At least Tanner didn't call the SWAT team

I will never forget the day the SWAT team came to our house. I was 13, and we had recently moved into a subdivision in the Day Heights area of Milford, Ohio. Our house was cool, so much nicer than the one in Lynchburg and the apartment we had just moved out of. My Mom had married Mike the summer before, and life for all of us was beginning to take a monumental turn for the better that continues to this day.

When we lived in that brick house on Day Circle, I took the bus home everyday. I was always the first home in the afternoon, with Angelia coming about 30 minutes later, then my Mom a few minutes after that. One particular day, when I got to the back garage door, the one we used to come in after school, I thought I heard something inside. I listened carefully and began to panic as I was sure someone was in the house.

Off to the neighbor's I went. In a full panic by the time she opened the door, I told Mrs. Braun what was going on and she said we should call the police. Our small town had been victimized by a number of burglaries, so the police department said they would do a drive by to see if anything was out of place. We hung up and I felt better knowing they were going to check things out. Then I saw my Mom.

She was home a little early and had picked up my sister from school. I ran to her and told her what I had heard and that the police had been called. She told me not to worry, and that we would check the whole house right after she used the bathroom. Funny how neither she, my sister, nor I thought much of the green panel van that came driving slowly by the house just as we went into the front door.

Ang and I went out through the kitchen and were prepared to go downstairs into the fully finished basement that we could access only through the garage. We heard something outside the back door, the same door where I had been when this situation had started. She opened the door and we both nearly peed ourselves. See that panel van had been the drive by, and they saw people going into the house. So they treated it as a live burglary. And they called in the whole force, including the three cops pointing weapons at us at that moment.We quickly explained who we were and they told us to wait outside.

Simultaneously, our mother came out of the bathroom, only to be staring down the barrel of a gun herself. "FREEZE" the officer shouted at her. "Hands in the air". She had been buttoning her pants that time, and was caught in a rather unfortunate predicament. By the time the cop let her finish that task, Ang and I were at the front door. And Mom came outside with us. And then we saw what a big deal this had turned out to be.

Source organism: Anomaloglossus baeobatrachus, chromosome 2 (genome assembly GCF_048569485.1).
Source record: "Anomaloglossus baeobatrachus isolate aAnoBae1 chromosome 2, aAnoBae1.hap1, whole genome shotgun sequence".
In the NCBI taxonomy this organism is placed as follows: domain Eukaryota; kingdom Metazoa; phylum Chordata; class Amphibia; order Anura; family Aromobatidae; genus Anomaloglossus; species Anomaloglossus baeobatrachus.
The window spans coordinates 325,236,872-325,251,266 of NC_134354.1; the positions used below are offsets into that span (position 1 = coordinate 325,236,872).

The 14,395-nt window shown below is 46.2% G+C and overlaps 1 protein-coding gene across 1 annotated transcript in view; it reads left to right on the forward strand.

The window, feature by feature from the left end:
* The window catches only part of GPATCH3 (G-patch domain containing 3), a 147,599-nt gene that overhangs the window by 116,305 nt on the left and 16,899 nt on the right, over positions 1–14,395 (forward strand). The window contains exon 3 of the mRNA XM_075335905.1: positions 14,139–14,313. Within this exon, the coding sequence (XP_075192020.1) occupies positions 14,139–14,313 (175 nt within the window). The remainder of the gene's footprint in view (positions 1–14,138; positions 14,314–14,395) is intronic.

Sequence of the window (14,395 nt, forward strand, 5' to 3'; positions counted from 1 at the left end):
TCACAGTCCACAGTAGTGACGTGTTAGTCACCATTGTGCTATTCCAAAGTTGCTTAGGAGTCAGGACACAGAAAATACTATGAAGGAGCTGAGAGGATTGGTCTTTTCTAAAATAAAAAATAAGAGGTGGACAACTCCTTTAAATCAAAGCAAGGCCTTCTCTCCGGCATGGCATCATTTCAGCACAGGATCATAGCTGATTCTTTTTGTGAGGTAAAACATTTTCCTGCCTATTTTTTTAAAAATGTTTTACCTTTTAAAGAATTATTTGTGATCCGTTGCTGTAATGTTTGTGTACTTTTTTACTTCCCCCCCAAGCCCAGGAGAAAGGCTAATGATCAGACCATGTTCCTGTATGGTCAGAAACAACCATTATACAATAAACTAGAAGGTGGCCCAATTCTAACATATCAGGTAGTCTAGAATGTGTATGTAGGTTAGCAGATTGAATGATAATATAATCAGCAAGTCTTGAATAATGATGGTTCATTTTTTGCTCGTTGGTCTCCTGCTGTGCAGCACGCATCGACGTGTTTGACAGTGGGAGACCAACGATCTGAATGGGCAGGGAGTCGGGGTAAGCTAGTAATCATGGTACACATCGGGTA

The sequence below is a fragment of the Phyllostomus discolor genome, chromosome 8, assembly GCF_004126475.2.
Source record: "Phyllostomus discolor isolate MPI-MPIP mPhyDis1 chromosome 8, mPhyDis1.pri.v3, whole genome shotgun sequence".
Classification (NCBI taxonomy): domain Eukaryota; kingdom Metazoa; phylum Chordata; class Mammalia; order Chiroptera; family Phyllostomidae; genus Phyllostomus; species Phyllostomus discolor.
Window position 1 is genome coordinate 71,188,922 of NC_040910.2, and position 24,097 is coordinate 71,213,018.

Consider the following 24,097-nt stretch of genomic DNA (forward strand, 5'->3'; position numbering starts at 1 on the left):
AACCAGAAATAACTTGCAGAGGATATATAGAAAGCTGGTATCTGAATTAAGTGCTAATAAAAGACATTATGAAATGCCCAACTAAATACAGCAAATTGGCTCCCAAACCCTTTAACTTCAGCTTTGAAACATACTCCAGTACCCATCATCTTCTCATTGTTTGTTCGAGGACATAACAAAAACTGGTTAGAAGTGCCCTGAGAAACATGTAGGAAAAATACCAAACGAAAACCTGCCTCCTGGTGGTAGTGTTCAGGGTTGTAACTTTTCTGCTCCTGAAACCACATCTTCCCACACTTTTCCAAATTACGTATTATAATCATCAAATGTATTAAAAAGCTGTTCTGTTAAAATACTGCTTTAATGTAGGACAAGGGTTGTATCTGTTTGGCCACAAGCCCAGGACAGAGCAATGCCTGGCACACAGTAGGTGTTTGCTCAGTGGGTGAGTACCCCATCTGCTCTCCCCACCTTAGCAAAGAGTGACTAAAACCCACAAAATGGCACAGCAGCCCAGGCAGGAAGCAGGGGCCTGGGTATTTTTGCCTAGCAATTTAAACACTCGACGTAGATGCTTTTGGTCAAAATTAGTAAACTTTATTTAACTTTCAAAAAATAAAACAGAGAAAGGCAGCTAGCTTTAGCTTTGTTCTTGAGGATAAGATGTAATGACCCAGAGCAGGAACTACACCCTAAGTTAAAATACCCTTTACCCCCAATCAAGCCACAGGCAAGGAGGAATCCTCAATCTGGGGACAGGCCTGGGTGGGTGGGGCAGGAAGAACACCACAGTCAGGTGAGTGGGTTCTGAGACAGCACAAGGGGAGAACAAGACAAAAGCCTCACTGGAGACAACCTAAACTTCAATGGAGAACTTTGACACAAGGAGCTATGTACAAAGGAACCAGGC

13 police cars were on the lawn or in the drive of that little house in Milford. The entire police force was there and they looked in every door, through every drawer, and opened every cabinet we had. It was one of the most embarrassing and intense memories from my childhood. We talk about it now and laugh, as I realize I was just a paranoid kid who was scared to be home alone. But back then, the story of the day I called the SWAT team to my house became a story I would hear for years to come.

Now I told you all of that to tell you this.

Last Thursday Tiffany and I had some errands to run and decided to have dinner out. We left the younger two at home alone, mainly because Ben has proven he is mature enough to handle watching his brother. However, 15 minutes into our night out, my phone rang and it was Ben's number on the ID. I picked up, and I could hear Tanner screaming "THEY"RE GONNA ARREST ME" in the background. I asked Ben what was wrong, and he explained. "Tanner called 911 on the home phone and hung up. They called back and he hung up again."

I turned the Mammoth mobile and headed back home. I called the Gahanna Police and explained the situation, and they told me they had to respond because it was a 911 hang-up. I thanked them, then told them to feel free to scare him out of ever doing it again.

When we pulled up, Tanner was standing on the lawn. Two of Gahanna's finest were next to him, and they were so nice to him. They explained how important their time is and how he should only call when there is an emergency, but to never be afraid to call. They promised they were not going to arrest him and that they understand mistakes happen. They handled it great, and I was so thankful they were as understanding as they were. Then he looked at me.

He was stiff as a board and trembling. He looked so pitiful. "Are you gonna ground me? Kill me?" he asked. Tiffany and I told him we thought he had probably learned a lesson and that we were good. We offered to take him out for dessert and calm him down. Within a few minutes he had stopped crying and was beginning to calm down. "Please don't facebook it, Dad" he begged. "Ok,", I replied, "but I am going to write a blog about it" Then I told him the same story I just told you. And told him he would be hearing about the day he called 911 for years to come!

Day # 427. Tanner is a great kid. But if you see him, please ask him not to call 911 on you!

It is good to be me!


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